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Not all of us eat healthy; we have to admit that fact. But how many of us are aware of its adverse effects on our dental health? Well, here is an articles that serves your right, do share it with your near and dear ones to keep them informed –

Watch Out For Dental Complications

Eating disorders can result in various health issues. It’s surprising though, but however, they are often first diagnosed in a dental examination. But the changes in the mouth are mostly the first physical signs of an eating disorder.

A nutritious diet is highly recommended

Those with anorexia and bulimia are often undernourished, they experience many oral issues. Reason could be poor nutrition that causes sores in the mouth, swollen salivary glands and eventually lead to periodontal disease. People who have eating disorders are often prone to chronic dry mouth and bad breath.

Frequent vomiting can also result in oral problems

Exposure to strong acids on a regular basis is bad news for teeth. It can result in tooth sensitivity, discoloration of tooth and decay. The shape and length of teeth can also be affected due to the damage.

Reduce Damage

When someone seeks treatment for an eating disorder, it is important to follow these steps in order to reduce damage to the oral cavity or teeth –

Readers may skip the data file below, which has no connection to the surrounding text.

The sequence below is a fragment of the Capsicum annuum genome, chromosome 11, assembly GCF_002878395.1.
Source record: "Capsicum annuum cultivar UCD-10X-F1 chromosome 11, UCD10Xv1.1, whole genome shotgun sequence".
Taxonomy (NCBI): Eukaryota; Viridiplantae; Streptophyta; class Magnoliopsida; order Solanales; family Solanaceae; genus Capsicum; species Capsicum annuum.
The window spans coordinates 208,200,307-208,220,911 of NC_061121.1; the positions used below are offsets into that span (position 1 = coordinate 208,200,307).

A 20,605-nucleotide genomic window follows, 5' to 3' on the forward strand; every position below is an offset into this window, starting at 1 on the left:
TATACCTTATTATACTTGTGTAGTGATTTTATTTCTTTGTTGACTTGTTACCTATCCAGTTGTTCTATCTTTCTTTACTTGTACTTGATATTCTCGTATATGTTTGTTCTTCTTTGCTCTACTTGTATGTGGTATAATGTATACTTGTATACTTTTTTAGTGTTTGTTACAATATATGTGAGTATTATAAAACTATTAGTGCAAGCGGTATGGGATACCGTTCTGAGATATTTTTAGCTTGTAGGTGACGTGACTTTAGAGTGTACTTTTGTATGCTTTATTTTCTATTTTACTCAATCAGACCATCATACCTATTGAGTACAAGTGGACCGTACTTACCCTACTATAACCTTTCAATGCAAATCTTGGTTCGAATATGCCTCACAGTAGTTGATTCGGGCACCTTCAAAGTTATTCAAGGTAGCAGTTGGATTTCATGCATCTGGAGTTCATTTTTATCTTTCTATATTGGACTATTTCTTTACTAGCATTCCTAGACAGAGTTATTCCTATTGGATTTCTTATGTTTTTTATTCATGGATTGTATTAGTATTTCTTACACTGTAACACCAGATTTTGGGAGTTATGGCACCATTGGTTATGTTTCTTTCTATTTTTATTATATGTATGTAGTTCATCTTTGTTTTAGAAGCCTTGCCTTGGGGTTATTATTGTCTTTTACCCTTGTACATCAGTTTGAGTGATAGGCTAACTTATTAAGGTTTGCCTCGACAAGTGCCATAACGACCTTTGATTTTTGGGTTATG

• Get used to a rigorous oral hygiene habit, brush your teeth twice a day and also floss at least once in a day.
  • It is wise not to brush your teeth immediately after vomiting; instead you could rinse your mouth with water mixed with a little baking soda, it will help neutralize stomach acids.
  • Explain your dentist the actual condition and make sure to visit him for regular dental sessions.

For more dental tips and articles, read on at www.smilestation.in

Do you know what air travel and scuba diving have in common? Well, these activities sure bring the summer vacation to mind, but they also remind us something less pleasant. The two activities, flying and deep sea diving are both a real pain in the tooth. There is pain because both these activities changes in pressure that can lead to a toothache. There will be lower air pressure in the cabin of a plane and increased pressure in the depths of the sea.

When on flight, pain sometimes occurs during the takeoff or while landing since that is when air pressure fluctuates fastest. Similarly, in diving, the pain that diver’s term as ‘tooth squeeze’ occurs while descending or when returning to the water surface.

In case you have a toothache while on the ground, or if even occasionally, then a plane ride or an undersea dive can intensify it greatly. Also, flying and diving can bring out tooth pain that never bothered you before.

To some of us, a toothache while flying or diving is the primary concern of an underlying dental problem. For instance, improper fillings or decayed teeth could develop microscopic holes or gaps that can trap air and cause discomfort. Similarly, if a tooth is cracked, air can seep into the gap and may not be able to resist pace with change in pressure. Basically, any damage or defect in a filling may trap air, and might cause toothache when pressure changes.

The bottom line is, you can prevent flying or diving from becoming a major pain this summer by playing it safe. Visit your dentist before you decide to explore the skies or the deep blue sea.

Reach us at www.smilestation.in

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